Sacramento Kings Want 63YearOld George Karl As Coach Bypassing

DeMarcus Cousins deserves a young Black coach who is relatableSo, the Sacramento Kings, a team comprised mostly of young Black guys, need a new head coach and they want to hire 63-year-old George Karl, who has been coaching longer than anyone on the team has been playing.Does not seem like a mix that will bring out the best in the team, especially when there are Black young candidates who can relate to the players . . . and who deserve a shot.Karl has been a credible coach over his career, which started in 1984 and has spanned five teams. His .566 winning percentage suggests he was solid, but not an all-time great.So, why the infatuation in bringing him on board and not a talented young mind who could relate to the players and to whom the players could relate?Karl’s impending hire reeks of the stuff we thought we had passed: white owners hiring retread white coaches because they’re white.There’s nothing in what Karl has done that says he should be the choice for the Kings. His sometimes-abrasive style will go over like a Brillo pad with that young roster.The best player, center DeMarcus Cousins, wants no part of Karl and his punitive brand of coaching. In one sense, maybe someone staying on Cousins’ case would make him an even better player. The pervasive thought is that Cousins would go into a shell.Jacques Vaughn, a young Black coach, just lost his job in Orlando for reasons beyond comprehension, actually. The Magic talent level is among the lowest in the league, and yet Vaughn was held responsible for the team’s struggles?Mark Jackson, who was superb with Golden State and unjustly fired, is available. He might not want the job, but Avery Johnson is out there, too. And Mike Brown—Black coaches who have a better chance at reaching the young talent.But Sacramento’s general manager Pete D’Allesandro seems hell bent on Karl.Meanwhile, Cousins’ management team would rather see almost anyone other than Karl, who has a tumultuous past with Cousins’ representatives.George KarlCousins, the franchise player, has not expressed his position on Karl, but he has not been happy since Mark Malone was fired in’s reports that the differences within Cousins’ camp will stop the Kings from signing Karl, if he wants the job. That Karl is in such a position 31 years after his first NBA coaching job is not quite a slap in the face of young Black coaches who deserve another shot. . . but it’s close. read more

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2020 Volvo V60 XC60 get the Polestar Engineered treatment

first_imgA trio of Polestar Engineered Volvos — how lovely. Volvo If you’re bummed you didn’t get one of Volvo’s superlimited-production S60 Polestar Engineered sedans before they sold out, well, buck up, little camper. Volvo announced Wednesday it’s bringing a few more high-performance treats to the US — and this time, they’ll even be wagon- and SUV-shaped.Starting this summer, you’ll be able to order Polestar Engineered versions of the V60 wagon and XC60 crossover. These cars get the same upgrades as the S60 Polestar Engineered sedan, including a nifty Öhlins suspension and bigger brakes with gold-painted calipers. On top of that, you’ll get a similar list of visual enhancements, including new wheels, black chrome tailpipes and a gloss black grille.Of course, you also get a power boost. All Polestar Engineered cars are powered by a higher-output version of Volvo’s T8 Twin-Engine plug-in hybrid powertrain, putting out 415 horsepower and 494 pound-feet of torque. Compared with the standard XC60 T8, that’s an increase of 15 horsepower and 22 pound-feet. And since Volvo doesn’t offer a T8-trim V60 in the US, this is your only way to get a plug-in hybrid version of Volvo’s excellent wagon.Volvo Polestar Engineered ModelsBig wheels and gold calipers look rad on the XC60 crossover. Volvo We’ll admit, the Polestar Engineered model isn’t our favorite version of the S60 sedan. Its powertrain isn’t as smooth as the turbocharged T5 and turbocharged-and-supercharged T6 options. Plus, the transition between regenerative and mechanical braking is really harsh. We found this to be true of the not-for-US V60 T8, as well.Volvo hasn’t announced pricing for these models, but based on current XC60 T8 numbers, it’s safe to assume they’ll land somewhere north of $60,000. Unlike the 2019 model year S60 Polestar Engineered, which was limited to just 20 cars for the US, there will be “considerably more” 2020 models, a Volvo spokesperson confirmed to Roadshow. That includes a second run of S60s, and Volvo says the 2020 models “will be available via traditional channels and not through Care by Volvo” (the automaker’s subscription service).Considering the buzz the S60 Polestar Engineered sedan generated when it launched, I can’t imagine Volvo will have a hard time finding homes for its latest batch of hot hybrids. Besides, that V60 just looks hella good. Polestar Engineered parts for Volvo 60-series T8 models Tags Hybrids Luxury cars Performance Cars More From Roadshow 7 Photos Comment Polestar Volvo 2020 Volvo V60 Cross Country first drive: Small changes make a big impact 2020 Volvo XC60 T8 Polestar Engineered first drive: Almost Super Trouper Share your voice 1 Volvo Originally published April 3, 10:22 a.m. PT.Update, 10:40 a.m.: Adds comment from Volvo. 2019 Volvo S60 review: More competitive than everlast_img read more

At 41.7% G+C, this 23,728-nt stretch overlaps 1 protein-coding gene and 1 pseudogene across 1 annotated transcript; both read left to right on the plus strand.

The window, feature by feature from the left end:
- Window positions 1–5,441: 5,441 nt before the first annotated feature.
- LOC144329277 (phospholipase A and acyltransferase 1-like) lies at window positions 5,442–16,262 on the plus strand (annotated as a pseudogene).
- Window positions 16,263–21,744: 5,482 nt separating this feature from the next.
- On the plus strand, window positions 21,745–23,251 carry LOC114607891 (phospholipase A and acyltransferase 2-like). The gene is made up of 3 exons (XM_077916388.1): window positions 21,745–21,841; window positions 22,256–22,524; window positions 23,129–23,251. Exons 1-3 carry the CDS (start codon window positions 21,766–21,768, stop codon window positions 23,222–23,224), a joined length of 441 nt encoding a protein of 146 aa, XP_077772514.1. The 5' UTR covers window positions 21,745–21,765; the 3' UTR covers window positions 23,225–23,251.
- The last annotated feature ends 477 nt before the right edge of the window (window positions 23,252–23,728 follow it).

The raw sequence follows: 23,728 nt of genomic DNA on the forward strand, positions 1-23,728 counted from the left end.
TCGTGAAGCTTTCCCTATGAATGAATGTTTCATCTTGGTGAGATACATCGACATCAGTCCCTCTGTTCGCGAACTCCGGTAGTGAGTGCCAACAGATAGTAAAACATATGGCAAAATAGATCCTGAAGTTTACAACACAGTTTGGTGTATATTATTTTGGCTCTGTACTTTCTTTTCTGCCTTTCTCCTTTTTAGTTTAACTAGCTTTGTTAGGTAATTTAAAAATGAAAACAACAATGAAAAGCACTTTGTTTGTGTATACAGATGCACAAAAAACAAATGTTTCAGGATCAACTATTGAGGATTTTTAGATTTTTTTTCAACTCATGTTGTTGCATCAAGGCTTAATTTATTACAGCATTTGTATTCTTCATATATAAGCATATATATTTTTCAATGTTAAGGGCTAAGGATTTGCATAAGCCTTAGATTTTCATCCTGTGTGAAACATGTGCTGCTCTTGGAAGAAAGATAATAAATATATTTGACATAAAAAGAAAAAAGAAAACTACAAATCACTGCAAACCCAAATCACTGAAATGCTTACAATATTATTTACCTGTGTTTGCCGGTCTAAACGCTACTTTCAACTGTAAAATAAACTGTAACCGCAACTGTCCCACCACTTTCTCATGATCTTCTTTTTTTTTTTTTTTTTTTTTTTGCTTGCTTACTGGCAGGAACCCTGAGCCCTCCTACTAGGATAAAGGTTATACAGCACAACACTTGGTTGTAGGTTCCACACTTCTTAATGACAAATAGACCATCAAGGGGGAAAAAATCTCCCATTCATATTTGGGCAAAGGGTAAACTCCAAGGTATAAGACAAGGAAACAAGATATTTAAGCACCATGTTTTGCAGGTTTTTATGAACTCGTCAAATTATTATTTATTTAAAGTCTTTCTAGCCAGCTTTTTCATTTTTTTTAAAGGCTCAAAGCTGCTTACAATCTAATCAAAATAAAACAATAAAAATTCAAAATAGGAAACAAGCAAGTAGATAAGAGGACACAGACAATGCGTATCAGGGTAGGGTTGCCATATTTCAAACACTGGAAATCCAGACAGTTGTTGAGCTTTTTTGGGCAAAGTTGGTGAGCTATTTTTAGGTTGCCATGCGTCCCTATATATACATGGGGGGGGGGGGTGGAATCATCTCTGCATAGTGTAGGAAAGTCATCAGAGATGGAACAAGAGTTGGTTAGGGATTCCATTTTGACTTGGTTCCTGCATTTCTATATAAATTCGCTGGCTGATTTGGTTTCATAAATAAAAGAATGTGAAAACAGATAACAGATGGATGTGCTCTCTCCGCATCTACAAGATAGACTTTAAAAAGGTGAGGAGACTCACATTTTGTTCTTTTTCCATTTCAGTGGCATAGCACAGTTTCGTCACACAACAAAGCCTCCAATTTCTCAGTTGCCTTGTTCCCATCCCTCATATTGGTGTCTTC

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Facebook fined 23 million for violating Germanys hate speech law

first_img 0 Politics Tech Industry Post a comment Share your voice Facebook logo. James Martin/CNET German authorities said Tuesday they had fined Facebook $2.3 million for violating the country’s hate speech law, alleging that the social network under-reported complaints about illegal content. The Federal Office of Justice said in a press release that a transparency report Facebook released for the first six months of 2018 only included “a fraction of complaints about illegal content.”This creates a distorted picture in the public about the extent of illegal content and the way the social network deals with them,” the agency said in statement.The company’s report was also incomplete because it didn’t include enough information about how the social network deals with illegal complaints, the agency said. The company also allegedly gave incorrect information about the feedback it received on the complaints.Under German law, which is called the Network Enforcement Act, social media companies such as Facebook are required to publish a report every six months about how it handles complaints about illegal content. Facebook can still appeal the fine. The company didn’t immediately respond to a request for comment.The fine is only a small fraction of the amount of the money Facebook makes every quarter from advertising. From January to March, Facebook raked in $15.08 billion in sales.Still, the fine from Germany highlights how Facebook has been under scrutiny from regulators following a series of scandals around privacy, security and content moderation. The US Federal Trade Commission could hit Facebook with a record-setting fine of up to $5 billion for its alleged privacy mishaps, which would be the largest fine the agency has issued against a tech company. Tags Facebooklast_img read more